Bulletin Boards are a very low cost way into electronic mail for your local and nearby telephone districts. The recently installed "Murdoch University External Studies BBS1" cost only $1500 for equipment, using public domain software and a "free" telephone line from the University PABX (Atkinson, 1986). Its facilities are comparable to those offered by commercial systems such as Telecom's Telememo and Overseas Telecommunications Commission's Minerva. This BBS, and most others, includes posting of messages to "ALL"; individual private mail boxes; upload and download of computer program files - with no charge to users except the local or STD call fee.

The external documentation required for this Bulletin Board is very succinct - just the telephone number, 09 332 2604, and the modem standard, V21 (300 bits per second). The on-line help facility, system files and on-line registration facility do the work. Anyone may log on, there being no requirement for "training" or prior registration.

The main purpose of this BBS is to provide external students with an electronic equivalent for the on campus "student grapevine". It focuses on student to student communication, although there are no technical reasons for excluding "official" communications between student and institution. Incidental functions include its use as a learning facility for beginners in computer communications; for testing equipment; for publicising External Studies; and as another good reason for buying your own modem.

The Bulletin Board is an important lesson about the character and purpose of computer communications: it is open; easy to use; for communication between persons, in which respect it fulfils an unmet need in a system which has a widely dispersed student body; and it is relatively cheap. The Bulletin Board is a model for access, equity and participation in the medium of computer communications.


Atkinson, Roger (1986). Computer Bulletin Boards for distance education students. Paper presented at Ed Tech 86, International Educational Technology Conference and Exhibition, Perth, Western Australia, December 1986.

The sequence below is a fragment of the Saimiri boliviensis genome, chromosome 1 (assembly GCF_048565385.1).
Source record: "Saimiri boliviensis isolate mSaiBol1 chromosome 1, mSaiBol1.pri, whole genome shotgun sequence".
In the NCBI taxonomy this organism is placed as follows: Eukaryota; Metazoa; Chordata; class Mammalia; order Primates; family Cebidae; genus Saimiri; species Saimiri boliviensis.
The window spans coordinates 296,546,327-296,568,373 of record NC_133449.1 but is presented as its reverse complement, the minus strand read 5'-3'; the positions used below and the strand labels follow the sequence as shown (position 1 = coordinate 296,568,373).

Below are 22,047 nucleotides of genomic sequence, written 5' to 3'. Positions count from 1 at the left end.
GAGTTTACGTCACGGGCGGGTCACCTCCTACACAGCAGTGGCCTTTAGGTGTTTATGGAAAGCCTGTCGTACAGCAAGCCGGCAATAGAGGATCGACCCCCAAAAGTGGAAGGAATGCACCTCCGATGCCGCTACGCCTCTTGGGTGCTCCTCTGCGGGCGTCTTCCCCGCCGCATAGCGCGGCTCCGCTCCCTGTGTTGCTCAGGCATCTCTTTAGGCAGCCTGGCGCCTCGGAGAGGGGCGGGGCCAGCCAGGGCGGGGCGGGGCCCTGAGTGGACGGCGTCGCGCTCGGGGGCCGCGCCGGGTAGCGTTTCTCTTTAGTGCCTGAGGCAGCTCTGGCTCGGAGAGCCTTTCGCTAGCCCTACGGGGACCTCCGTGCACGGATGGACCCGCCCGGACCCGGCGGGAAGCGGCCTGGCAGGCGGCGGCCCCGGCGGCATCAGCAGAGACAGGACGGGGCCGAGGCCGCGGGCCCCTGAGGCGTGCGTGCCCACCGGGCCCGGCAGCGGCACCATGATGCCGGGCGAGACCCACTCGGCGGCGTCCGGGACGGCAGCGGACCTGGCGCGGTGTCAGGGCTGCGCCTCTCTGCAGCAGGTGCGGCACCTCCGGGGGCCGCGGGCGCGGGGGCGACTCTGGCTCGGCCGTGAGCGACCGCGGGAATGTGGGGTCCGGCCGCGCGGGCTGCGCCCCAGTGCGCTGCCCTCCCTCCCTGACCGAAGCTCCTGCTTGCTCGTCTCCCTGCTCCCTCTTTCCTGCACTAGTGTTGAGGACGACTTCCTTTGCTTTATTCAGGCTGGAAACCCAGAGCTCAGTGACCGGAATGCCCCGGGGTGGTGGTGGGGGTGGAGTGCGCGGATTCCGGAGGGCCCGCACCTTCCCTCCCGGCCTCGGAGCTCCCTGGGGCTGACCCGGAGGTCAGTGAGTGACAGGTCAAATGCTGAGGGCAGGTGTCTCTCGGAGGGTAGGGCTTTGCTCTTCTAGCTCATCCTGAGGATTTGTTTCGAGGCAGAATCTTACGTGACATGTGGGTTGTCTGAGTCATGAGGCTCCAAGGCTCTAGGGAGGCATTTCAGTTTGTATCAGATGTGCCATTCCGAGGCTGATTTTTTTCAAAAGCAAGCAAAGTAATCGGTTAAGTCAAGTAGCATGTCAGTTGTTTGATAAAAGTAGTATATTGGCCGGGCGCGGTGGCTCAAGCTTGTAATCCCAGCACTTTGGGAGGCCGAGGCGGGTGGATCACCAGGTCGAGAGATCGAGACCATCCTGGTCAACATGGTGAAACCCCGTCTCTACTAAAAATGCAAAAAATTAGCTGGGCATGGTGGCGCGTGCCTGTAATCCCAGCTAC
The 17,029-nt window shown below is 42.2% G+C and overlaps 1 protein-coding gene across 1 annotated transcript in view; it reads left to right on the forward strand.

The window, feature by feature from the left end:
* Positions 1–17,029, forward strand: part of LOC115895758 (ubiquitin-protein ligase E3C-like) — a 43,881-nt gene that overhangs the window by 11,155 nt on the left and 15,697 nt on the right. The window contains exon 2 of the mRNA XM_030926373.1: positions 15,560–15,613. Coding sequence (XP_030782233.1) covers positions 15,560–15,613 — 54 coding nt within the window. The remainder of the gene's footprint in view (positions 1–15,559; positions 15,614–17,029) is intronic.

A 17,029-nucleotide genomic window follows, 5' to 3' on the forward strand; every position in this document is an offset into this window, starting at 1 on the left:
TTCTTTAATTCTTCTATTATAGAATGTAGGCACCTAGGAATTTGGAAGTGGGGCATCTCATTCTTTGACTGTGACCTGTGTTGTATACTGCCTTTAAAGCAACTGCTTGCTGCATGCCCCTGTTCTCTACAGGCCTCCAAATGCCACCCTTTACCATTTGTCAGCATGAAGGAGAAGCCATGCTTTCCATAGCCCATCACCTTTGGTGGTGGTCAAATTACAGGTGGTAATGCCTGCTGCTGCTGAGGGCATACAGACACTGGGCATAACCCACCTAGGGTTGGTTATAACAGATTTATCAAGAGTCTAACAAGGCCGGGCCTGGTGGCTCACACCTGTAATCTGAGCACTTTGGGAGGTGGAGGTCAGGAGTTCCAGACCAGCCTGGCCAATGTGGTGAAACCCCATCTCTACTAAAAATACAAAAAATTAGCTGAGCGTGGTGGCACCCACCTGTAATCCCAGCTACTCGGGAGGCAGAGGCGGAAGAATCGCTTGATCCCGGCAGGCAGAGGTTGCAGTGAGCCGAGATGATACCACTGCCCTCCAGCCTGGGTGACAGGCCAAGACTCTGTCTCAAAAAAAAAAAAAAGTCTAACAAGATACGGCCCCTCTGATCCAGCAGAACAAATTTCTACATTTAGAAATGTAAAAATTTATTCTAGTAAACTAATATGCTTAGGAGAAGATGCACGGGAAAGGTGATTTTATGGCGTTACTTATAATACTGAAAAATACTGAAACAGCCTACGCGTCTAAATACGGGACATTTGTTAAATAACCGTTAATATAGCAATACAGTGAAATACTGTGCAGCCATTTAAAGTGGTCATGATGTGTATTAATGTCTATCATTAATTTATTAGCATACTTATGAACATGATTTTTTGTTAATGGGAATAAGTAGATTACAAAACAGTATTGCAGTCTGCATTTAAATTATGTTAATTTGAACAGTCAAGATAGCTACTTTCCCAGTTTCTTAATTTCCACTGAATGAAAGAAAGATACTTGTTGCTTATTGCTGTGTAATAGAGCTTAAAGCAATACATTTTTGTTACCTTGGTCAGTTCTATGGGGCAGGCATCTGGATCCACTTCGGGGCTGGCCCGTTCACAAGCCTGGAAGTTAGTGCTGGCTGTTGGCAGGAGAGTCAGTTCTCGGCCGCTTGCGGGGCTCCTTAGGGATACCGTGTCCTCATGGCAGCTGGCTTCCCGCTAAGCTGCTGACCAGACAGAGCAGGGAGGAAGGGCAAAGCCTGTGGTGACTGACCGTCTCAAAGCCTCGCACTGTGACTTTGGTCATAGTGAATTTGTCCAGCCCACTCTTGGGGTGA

Coster, R. (1987). Letter to the Editor. Australian Personal Computer 8(5), 178.

Withers, Steve (1987). Communications. Australian Personal Computer 8(7), 235-239.


Remote host mode for PC/MS-DOS systems is offered by a number of software publishers and distributors, including:
  1. "Procomm V2.3", PIL Software Systems, PO Box 1471, Columbia, Mo 65205, USA (shareware/public domain: sources include Select Software, Box C343, Clarence Street Post Office, Sydney, NSW 2000).

  2. "SuperCom", Operating Systems Research Pty Ltd, 561 Blaxland Road, Eastwood, NSW 2122 (reviewed in Your Computer, 1987, p29; What's New in Computing, April 1987, p39).

  3. "PC Anywhere" and DMA "Chairman", Ikon Distribution, PO Box 57, Glebe, NSW 2037 (What's New in Computing, April 1987, pp 5, 13).
The TurboPascal BBS source code is available from the author, for CP/M3; PC/MS-DOS versions available later this year; installation support services available also.

Support received from CTEC Standing Committee on External Studies, Evaluations and Investigations Programme, for the project on low cost electronic mail in distance education is gratefully acknowledged.

Please cite this paper as: Atkinson, R. (1987). Development priorities for computer communications in distance education. Paper presented at ASPESA 8th Biennial Forum, University of New England, Armidale, NSW, 27-31 July 1987.